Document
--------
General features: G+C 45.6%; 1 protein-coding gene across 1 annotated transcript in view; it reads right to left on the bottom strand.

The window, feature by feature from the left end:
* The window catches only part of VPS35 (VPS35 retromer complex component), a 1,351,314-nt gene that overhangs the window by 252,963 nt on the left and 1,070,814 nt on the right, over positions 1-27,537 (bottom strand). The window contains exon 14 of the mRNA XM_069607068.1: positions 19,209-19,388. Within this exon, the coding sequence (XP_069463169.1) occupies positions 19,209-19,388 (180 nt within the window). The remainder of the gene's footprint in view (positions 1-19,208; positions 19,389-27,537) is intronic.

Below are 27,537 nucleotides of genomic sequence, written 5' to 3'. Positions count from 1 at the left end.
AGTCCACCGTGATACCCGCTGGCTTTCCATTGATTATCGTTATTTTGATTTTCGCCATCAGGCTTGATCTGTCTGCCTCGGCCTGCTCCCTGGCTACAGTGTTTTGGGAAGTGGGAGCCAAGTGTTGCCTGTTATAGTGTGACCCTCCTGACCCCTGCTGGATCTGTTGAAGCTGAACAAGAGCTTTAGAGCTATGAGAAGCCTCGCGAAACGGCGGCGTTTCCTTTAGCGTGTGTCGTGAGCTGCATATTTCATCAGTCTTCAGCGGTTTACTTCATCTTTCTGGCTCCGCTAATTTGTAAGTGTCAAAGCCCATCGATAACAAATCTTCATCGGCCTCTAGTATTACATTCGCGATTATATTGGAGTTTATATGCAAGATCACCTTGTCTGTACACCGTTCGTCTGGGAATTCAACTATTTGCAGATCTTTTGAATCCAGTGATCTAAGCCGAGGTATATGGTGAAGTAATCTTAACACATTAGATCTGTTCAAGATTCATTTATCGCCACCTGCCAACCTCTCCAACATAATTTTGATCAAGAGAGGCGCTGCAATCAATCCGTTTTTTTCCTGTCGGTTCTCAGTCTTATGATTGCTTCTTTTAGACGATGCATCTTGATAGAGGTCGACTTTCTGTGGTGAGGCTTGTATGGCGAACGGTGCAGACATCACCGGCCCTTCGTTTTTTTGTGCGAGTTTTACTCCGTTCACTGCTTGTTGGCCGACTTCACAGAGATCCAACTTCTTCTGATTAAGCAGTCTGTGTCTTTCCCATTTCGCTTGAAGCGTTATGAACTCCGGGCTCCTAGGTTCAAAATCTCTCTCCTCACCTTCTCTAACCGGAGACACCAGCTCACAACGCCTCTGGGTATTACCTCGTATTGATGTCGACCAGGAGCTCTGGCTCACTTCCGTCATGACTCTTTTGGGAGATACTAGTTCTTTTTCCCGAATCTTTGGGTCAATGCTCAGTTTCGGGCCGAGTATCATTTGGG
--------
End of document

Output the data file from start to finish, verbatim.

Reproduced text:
General features: G+C 45.6%; 1 protein-coding gene across 1 annotated transcript in view; it reads right to left on the bottom strand.

The window, feature by feature from the left end:
* The window catches only part of VPS35 (VPS35 retromer complex component), a 1,351,314-nt gene that overhangs the window by 252,963 nt on the left and 1,070,814 nt on the right, over positions 1-27,537 (bottom strand). The window contains exon 14 of the mRNA XM_069607068.1: positions 19,209-19,388. Within this exon, the coding sequence (XP_069463169.1) occupies positions 19,209-19,388 (180 nt within the window). The remainder of the gene's footprint in view (positions 1-19,208; positions 19,389-27,537) is intronic.

Below are 27,537 nucleotides of genomic sequence, written 5' to 3'. Positions count from 1 at the left end.
AGTCCACCGTGATACCCGCTGGCTTTCCATTGATTATCGTTATTTTGATTTTCGCCATCAGGCTTGATCTGTCTGCCTCGGCCTGCTCCCTGGCTACAGTGTTTTGGGAAGTGGGAGCCAAGTGTTGCCTGTTATAGTGTGACCCTCCTGACCCCTGCTGGATCTGTTGAAGCTGAACAAGAGCTTTAGAGCTATGAGAAGCCTCGCGAAACGGCGGCGTTTCCTTTAGCGTGTGTCGTGAGCTGCATATTTCATCAGTCTTCAGCGGTTTACTTCATCTTTCTGGCTCCGCTAATTTGTAAGTGTCAAAGCCCATCGATAACAAATCTTCATCGGCCTCTAGTATTACATTCGCGATTATATTGGAGTTTATATGCAAGATCACCTTGTCTGTACACCGTTCGTCTGGGAATTCAACTATTTGCAGATCTTTTGAATCCAGTGATCTAAGCCGAGGTATATGGTGAAGTAATCTTAACACATTAGATCTGTTCAAGATTCATTTATCGCCACCTGCCAACCTCTCCAACATAATTTTGATCAAGAGAGGCGCTGCAATCAATCCGTTTTTTTCCTGTCGGTTCTCAGTCTTATGATTGCTTCTTTTAGACGATGCATCTTGATAGAGGTCGACTTTCTGTGGTGAGGCTTGTATGGCGAACGGTGCAGACATCACCGGCCCTTCGTTTTTTTGTGCGAGTTTTACTCCGTTCACTGCTTGTTGGCCGACTTCACAGAGATCCAACTTCTTCTGATTAAGCAGTCTGTGTCTTTCCCATTTCGCTTGAAGCGTTATGAACTCCGGGCTCCTAGGTTCAAAATCTCTCTCCTCACCTTCTCTAACCGGAGACACCAGCTCACAACGCCTCTGGGTATTACCTCGTATTGATGTCGACCAGGAGCTCTGGCTCACTTCCGTCATGACTCTTTTGGGAGATACTAGTTCTTTTTCCCGAATCTTTGGGTCAATGCTCAGTTTCGGGCCGAGTATCATTTGGG